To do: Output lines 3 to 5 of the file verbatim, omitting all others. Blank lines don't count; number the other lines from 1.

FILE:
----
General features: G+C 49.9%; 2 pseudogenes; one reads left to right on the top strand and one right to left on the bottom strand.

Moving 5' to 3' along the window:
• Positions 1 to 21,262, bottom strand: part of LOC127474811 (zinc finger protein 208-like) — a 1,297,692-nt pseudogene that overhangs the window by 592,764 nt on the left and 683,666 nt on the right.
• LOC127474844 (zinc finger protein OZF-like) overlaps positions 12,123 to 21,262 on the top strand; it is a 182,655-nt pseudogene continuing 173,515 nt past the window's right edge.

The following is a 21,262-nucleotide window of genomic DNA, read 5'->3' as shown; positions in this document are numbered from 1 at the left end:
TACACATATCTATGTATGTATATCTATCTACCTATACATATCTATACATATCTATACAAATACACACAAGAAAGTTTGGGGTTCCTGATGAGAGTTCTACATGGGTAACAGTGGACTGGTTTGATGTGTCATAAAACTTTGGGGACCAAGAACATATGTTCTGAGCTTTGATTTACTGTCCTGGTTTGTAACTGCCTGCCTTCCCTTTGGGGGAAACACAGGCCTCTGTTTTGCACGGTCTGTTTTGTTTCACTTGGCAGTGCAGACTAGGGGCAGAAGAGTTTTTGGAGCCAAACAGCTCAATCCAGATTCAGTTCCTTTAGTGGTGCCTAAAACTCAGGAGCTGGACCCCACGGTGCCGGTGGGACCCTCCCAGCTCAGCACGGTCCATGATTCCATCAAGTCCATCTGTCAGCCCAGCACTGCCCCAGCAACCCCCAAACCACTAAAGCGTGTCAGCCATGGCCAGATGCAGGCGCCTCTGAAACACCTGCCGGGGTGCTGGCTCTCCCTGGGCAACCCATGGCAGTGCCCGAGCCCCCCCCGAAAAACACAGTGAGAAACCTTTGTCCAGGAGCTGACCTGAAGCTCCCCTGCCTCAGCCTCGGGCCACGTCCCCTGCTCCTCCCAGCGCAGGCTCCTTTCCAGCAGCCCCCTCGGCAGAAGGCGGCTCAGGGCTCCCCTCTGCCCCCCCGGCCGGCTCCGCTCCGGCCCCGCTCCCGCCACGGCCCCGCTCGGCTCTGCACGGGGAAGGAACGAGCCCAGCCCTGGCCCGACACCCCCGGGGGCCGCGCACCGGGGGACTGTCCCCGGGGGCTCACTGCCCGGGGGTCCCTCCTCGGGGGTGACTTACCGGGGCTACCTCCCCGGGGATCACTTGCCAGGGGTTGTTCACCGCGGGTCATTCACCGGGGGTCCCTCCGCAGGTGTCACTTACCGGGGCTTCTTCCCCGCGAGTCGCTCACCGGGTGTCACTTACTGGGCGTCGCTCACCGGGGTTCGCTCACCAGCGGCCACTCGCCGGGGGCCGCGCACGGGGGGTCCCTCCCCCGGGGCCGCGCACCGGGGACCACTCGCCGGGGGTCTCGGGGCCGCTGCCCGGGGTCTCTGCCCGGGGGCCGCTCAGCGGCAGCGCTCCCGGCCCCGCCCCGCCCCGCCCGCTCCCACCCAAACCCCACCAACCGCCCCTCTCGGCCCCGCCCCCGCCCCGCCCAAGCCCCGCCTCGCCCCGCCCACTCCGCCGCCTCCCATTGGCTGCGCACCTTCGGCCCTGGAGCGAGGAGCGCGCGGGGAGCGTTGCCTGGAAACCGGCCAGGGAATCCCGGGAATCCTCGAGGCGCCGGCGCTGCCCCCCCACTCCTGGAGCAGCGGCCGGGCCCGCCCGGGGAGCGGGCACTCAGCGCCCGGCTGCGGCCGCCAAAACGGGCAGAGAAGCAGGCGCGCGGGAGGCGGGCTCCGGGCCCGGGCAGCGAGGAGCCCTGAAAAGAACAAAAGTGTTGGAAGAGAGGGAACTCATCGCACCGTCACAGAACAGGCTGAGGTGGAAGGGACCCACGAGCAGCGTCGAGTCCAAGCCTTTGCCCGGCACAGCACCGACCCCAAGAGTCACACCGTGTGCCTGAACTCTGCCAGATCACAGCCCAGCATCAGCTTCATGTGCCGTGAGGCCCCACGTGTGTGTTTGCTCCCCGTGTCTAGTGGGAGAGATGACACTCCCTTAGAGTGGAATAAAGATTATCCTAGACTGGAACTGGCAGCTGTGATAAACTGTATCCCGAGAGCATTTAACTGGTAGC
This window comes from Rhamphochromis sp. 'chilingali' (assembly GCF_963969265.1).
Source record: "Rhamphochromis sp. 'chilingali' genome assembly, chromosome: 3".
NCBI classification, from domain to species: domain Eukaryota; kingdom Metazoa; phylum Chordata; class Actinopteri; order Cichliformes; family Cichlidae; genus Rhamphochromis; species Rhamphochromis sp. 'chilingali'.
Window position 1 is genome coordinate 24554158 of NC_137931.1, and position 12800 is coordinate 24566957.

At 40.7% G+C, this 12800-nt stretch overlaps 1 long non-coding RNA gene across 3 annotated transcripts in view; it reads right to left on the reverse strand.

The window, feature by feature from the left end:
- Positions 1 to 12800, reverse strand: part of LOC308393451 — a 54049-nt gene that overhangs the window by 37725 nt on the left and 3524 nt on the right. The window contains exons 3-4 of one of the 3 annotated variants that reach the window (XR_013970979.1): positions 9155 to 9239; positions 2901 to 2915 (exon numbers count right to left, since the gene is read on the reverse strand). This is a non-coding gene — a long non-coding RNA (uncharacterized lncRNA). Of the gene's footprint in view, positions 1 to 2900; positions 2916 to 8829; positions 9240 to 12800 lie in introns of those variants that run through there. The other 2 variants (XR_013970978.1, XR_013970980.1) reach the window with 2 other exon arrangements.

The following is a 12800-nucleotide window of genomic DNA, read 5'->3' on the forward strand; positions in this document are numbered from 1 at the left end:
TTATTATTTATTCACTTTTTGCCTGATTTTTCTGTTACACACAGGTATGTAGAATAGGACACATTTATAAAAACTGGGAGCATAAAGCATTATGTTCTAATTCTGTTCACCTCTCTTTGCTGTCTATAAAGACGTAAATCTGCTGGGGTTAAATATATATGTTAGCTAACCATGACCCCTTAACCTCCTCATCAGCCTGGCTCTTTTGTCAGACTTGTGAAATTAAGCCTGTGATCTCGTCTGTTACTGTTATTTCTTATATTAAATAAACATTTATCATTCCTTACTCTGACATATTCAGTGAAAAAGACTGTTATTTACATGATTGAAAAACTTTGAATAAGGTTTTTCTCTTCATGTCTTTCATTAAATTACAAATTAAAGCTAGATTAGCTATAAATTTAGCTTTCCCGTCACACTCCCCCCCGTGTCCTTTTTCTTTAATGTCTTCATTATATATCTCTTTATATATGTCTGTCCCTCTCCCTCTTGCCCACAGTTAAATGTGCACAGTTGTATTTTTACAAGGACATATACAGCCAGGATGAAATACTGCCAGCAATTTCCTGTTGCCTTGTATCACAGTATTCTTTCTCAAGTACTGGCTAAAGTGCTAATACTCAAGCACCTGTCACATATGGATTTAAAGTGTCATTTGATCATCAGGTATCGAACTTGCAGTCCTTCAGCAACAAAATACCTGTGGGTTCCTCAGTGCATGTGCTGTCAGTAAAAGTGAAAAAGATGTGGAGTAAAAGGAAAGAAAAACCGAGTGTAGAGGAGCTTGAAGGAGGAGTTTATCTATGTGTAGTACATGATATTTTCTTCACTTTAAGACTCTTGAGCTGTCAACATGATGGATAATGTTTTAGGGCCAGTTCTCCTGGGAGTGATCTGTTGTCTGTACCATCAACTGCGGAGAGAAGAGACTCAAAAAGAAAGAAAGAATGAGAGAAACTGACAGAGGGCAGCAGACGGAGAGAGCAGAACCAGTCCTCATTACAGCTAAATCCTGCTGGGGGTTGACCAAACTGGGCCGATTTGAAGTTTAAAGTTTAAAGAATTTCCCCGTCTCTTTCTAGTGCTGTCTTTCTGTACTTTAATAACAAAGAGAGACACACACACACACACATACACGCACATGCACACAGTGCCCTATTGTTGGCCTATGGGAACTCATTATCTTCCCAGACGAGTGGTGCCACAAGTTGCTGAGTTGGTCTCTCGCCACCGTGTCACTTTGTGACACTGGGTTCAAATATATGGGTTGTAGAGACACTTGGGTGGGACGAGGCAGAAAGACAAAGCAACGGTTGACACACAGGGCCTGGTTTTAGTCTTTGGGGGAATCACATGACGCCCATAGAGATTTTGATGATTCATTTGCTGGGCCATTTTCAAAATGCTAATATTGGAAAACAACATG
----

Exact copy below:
• Positions 1 to 21,262, bottom strand: part of LOC127474811 (zinc finger protein 208-like) — a 1,297,692-nt pseudogene that overhangs the window by 592,764 nt on the left and 683,666 nt on the right.
• LOC127474844 (zinc finger protein OZF-like) overlaps positions 12,123 to 21,262 on the top strand; it is a 182,655-nt pseudogene continuing 173,515 nt past the window's right edge.

The following is a 21,262-nucleotide window of genomic DNA, read 5'->3' as shown; positions in this document are numbered from 1 at the left end: